What are the obstacles to being a landlord?
It’s even become nearly impossible for well-heeled investors to buy rental properties. This is no small matter. At the peak of the bubble, the rate of homeownership approached 70 percent. Now it is falling toward 65 percent — which is more or less where it was before all the housing madness of the last decade. That means that millions of Americans who were briefly homeowners need to become renters again. They need a place to rent.
But somebody has to buy the homes they are leaving behind and turn them into rental properties. The most likely buyer is a professional investor who purchases rental properties for a living. Yet, absurdly, government rules have made it exceedingly difficult to make loans to investors who want to buy up rental properties. This only adds to the shadow inventory.
I wish the online version of his column had a hyperlink in there somewhere, so that I could work out what government rules he’s talking about. As far as I can tell, the most recent change to government rules took place in February 2009, when Fannie Mae amended its rules on loans to investors. The changes made it easier for professional and semi-professional investors to buy houses, but a bit harder for someone wanting to get their toe in the door; they were understood at the time to be an easing of Fannie Mae policy.
The new rules allowed investors to have Fannie-backed mortgages on up to ten different mortgages; the previous maximum was four. At the same time, however, Fannie Mae closed a few loopholes which allowed people buying an investment home to have liquid reserves of less than six months’ worth of payments on the new home. And the definition of what was considered to be a monthly payment, for such purposes, was expanded beyond just mortgage costs and taxes to include things like ground rent and owners’ association dues.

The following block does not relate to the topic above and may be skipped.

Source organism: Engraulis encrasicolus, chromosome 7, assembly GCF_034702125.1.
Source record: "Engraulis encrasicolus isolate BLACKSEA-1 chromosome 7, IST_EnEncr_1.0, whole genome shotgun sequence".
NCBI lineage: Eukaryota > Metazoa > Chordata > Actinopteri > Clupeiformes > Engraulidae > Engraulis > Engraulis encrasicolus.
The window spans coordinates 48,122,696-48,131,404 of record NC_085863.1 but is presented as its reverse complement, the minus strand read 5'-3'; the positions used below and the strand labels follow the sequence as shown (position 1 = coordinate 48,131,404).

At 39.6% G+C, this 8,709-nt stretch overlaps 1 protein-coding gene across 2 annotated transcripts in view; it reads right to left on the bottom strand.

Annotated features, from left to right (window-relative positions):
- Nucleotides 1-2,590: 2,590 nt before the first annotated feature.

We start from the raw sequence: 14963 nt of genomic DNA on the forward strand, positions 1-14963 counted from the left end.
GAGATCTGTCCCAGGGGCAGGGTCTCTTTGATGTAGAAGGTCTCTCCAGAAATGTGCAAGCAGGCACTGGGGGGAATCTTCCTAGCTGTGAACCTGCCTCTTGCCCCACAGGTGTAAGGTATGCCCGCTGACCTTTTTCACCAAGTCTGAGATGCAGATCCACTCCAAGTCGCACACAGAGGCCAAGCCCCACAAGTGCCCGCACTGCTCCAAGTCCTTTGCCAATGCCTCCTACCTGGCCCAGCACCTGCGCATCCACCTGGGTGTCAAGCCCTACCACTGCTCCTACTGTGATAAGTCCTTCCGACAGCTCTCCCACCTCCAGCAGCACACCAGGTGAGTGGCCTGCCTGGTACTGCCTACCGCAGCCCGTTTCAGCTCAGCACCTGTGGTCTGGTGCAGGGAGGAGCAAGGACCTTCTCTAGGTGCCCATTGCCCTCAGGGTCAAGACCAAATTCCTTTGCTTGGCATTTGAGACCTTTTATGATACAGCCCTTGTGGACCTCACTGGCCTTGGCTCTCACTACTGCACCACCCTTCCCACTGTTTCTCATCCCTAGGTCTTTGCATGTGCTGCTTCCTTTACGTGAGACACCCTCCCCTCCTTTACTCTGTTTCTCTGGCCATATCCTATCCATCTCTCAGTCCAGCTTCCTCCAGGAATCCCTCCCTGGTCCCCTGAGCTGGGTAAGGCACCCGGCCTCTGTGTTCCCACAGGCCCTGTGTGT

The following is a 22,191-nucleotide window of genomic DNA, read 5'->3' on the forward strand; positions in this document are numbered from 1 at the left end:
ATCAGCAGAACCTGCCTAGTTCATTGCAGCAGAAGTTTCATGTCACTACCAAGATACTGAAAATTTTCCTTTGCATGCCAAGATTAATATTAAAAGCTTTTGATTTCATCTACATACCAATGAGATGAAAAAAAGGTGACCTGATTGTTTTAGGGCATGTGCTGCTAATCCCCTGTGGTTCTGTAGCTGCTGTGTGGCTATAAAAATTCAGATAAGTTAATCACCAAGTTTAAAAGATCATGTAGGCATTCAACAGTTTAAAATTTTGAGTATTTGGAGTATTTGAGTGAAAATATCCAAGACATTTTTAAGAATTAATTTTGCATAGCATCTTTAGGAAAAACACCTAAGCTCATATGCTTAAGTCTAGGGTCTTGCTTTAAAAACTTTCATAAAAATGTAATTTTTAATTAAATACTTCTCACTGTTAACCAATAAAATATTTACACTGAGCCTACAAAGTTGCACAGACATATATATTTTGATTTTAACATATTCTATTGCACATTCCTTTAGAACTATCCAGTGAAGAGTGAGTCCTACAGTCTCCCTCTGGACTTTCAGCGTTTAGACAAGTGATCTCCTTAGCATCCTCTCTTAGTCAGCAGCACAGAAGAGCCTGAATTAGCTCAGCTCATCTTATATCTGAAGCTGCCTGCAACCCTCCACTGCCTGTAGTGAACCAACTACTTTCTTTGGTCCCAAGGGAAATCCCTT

This seems like sensible underwriting to me. The days of lending only against home values are long gone; we have to move back to a world where lenders look at borrowers’ wealth and income too.
That said, it’s worth remembering, in this context, that mortgages in most of the US are, to all intents and purposes, non-recourse. Some states, including California, have no-recourse laws, while in others it’s simply vanishingly rare for a mortgage lender to go after a borrower personally for funds they haven’t been repaid. And I’d assume that individual landlords lie somewhere between homeowners and businesses on the spectrum of how likely they are to simply return a property to the bank if it falls into negative equity.
As a result, even Nocera’s “well-heeled investors” can be bad credits, if they don’t put down a substantial downpayment which gives them real skin in the game. Does that make it “nearly impossible” for them to buy rental properties? Maybe it does, if they don’t want a lot of equity. In which case it might be worth trying to construct a parallel mortgage system which gives bank a bit more recourse than they have at the moment, at least for investment properties.
Nocera’s bigger point stands, though: it’s in everybody’s interest for landlords to be able to buy up properties without silly obstacles being thrown in their way. If such obstacles exist, let’s try to find a way to remove them.